Book Review: The Boys in the Boat by Daniel James Brown


Reviewed by Judy Levin. Lately I’ve been finding some of my most rewarding reading to be non-fiction books. I remember the days when non-fiction meant stuffy, tedious, fact-filled books that felt more like textbooks than the stories I loved to read. There still are these types of non-fiction books, of course, but gratefully, there are more authors who have tried writing non-fiction more as a story than a report.

Daniel James Brown (not to be confused with Dan Brown of The Da Vinci Code series) brings us The Boys in the Boat: Nine Americans and Their Epic Quest for Gold at the 1936 Berlin Olympics. Like Unbroken, the story Laura Hillenbrand told so well about Louis Zamperini and his incredible experiences, this is a tale of spirit, resilience, honor and character. Zamperini even makes a cameo appearance in this book since he was on the same ocean liner with these boys and all the athletes traveling to Berlin for the 1936 Olympics.

Brown anchors his story on Joe Rantz, one of the nine heroic boys on the rowing team. He meets Joe when Joe’s daughter invites Brown to come meet her Dad who is ill and living out his last days in the same Seattle community where Brown is living. Feeling honored to have met one of the “boys in the boat,” Brown sets out to write Joe’s story, but Joe insists the book must be about the team, not just about him. Joe’s personal struggle began when his mother died when he was four years old, he was shipped off to unknown relatives, sent back, and subjected to a life of abandonment. His father’s second wife is carved right out of the evil Disney stepmother mold, and by his early teens, Joe was living on his own, finding food, shelter and sustenance through his wit and determination, and mentors and role models wherever he could.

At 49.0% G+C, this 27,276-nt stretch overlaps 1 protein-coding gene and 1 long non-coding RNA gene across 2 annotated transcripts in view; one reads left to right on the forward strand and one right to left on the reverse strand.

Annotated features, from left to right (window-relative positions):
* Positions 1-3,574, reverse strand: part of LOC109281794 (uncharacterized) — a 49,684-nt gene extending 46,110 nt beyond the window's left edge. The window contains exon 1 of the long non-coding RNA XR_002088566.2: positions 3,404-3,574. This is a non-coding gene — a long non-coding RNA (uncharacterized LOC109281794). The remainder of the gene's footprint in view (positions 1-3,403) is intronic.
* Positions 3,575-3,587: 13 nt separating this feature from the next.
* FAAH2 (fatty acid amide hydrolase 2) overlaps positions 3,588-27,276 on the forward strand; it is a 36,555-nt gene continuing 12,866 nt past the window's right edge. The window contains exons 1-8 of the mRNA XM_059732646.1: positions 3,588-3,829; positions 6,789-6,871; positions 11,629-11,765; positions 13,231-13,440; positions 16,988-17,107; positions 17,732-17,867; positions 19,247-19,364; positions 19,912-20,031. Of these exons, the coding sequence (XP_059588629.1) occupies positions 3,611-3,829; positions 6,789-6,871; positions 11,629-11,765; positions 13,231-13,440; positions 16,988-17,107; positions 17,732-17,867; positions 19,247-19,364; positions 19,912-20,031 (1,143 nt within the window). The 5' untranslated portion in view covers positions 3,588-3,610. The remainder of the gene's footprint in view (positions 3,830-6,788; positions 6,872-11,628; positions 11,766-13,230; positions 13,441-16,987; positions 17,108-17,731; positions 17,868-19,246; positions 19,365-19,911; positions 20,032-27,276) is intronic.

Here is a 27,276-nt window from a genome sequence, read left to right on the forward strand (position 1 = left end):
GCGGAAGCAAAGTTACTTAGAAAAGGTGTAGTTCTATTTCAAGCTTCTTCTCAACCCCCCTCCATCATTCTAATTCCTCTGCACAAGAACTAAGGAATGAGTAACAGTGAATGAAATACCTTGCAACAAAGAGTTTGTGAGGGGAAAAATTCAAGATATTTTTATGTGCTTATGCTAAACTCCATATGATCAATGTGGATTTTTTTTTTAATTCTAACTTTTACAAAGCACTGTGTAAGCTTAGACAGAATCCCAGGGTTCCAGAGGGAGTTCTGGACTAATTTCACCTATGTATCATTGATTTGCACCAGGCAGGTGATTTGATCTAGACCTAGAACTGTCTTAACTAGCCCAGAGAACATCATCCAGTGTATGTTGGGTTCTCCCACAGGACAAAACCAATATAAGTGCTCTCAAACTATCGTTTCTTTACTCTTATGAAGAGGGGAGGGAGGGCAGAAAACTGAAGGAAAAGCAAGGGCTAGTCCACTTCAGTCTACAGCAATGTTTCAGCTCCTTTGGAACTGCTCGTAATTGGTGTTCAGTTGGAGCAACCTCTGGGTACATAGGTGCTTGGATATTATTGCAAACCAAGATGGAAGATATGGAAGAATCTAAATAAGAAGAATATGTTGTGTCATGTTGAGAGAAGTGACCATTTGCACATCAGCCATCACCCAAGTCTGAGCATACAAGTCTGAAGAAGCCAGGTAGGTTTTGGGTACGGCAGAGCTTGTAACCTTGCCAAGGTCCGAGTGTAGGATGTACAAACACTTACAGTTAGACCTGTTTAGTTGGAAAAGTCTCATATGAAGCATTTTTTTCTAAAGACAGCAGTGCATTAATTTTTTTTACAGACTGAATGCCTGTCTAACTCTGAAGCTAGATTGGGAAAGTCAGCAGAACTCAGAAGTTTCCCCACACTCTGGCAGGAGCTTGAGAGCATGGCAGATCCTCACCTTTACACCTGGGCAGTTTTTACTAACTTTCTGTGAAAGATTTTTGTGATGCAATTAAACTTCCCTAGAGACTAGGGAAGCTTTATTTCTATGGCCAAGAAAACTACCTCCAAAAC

Joe’s endurance to even make it to college is legendary. Taking place during the depression and the hardscrabble life of the northwest in the early 20th century, we begin to understand where the words “the greatest generation” got their genesis.

When Joe tries out for the rowing team at The University of Washington, he is not so much interested in sports, competition, the Olympics nor heroism; he is hoping to get a spot on the team that will ensure him a part-time job that then will help pay his tuition to remain in school. Quite a far cry from the way today’s athletic scholarships work for collegiate athletes.

Once Joe makes the freshman rowing team, Brown regales us with the details of the sport – from the physics of rowing technique to the mental exertion and the coaching finesse of positioning each rower to the perfecting of the shell itself. Each boy in the boat, the coaches, and especially the boat builder, George Pocock, loom large and significant in this story of perseverance, skill and trust.

Brown does a fine job of showing us Hitler’s Berlin of 1936, painting a vivid picture of the theater atmosphere created by Hitler’s propaganda minister, Joseph Goebbels, and master cinematographer Leni Riefenstahl. At the time this team of nine boys from the University of Washington arrive in Berlin, the world is hearing about the persecution of Jews, arrests of dissidents and detractors, but not yet paying full attention. We watch the Olympics from “the boys” viewpoint, knowing that within a few years, some of them will be serving in WWII.

This is no “spoiler-alert” to tell you that the team wins the gold. What I won’t tell you is how surprising their win actually is once you read about the odds they face. Read it with your blood racing, heart pounding and a look of incredulity on your face that turns into a great sigh of relief, pride and infusion of oxygen! Then you can watch the race on YouTube video created from filming done by Riefenstahl and her team in 1936.

You may wonder why you did not already know this story about a group of ordinary yet extraordinary boys, mostly sons of loggers, farmers and fishermen who triumphed first over the sons of elite east coast ivy league school trained crew teams, and then overcame seemingly insurmountable obstacles in Berlin to win the gold.

When you are finished with this book you will be able to answer that question, but most of all you will be gratified to have read their story and to carry it forward now that “the boys” are no longer here to tell the tale. By the time Brown began interviewing Joe Rantz, few of the original nine were still alive, and by the time he finished the book and it went to publication, none remained. The families of these nine men supported Brown’s efforts and helped him with interviews, photos, stories and memorabilia along with the official documents from the University of Washington and newspaper and other historical documents. Many people now travel to the University to visit the shell house where “the boat” hangs in victory and memory of this stupendous achievement.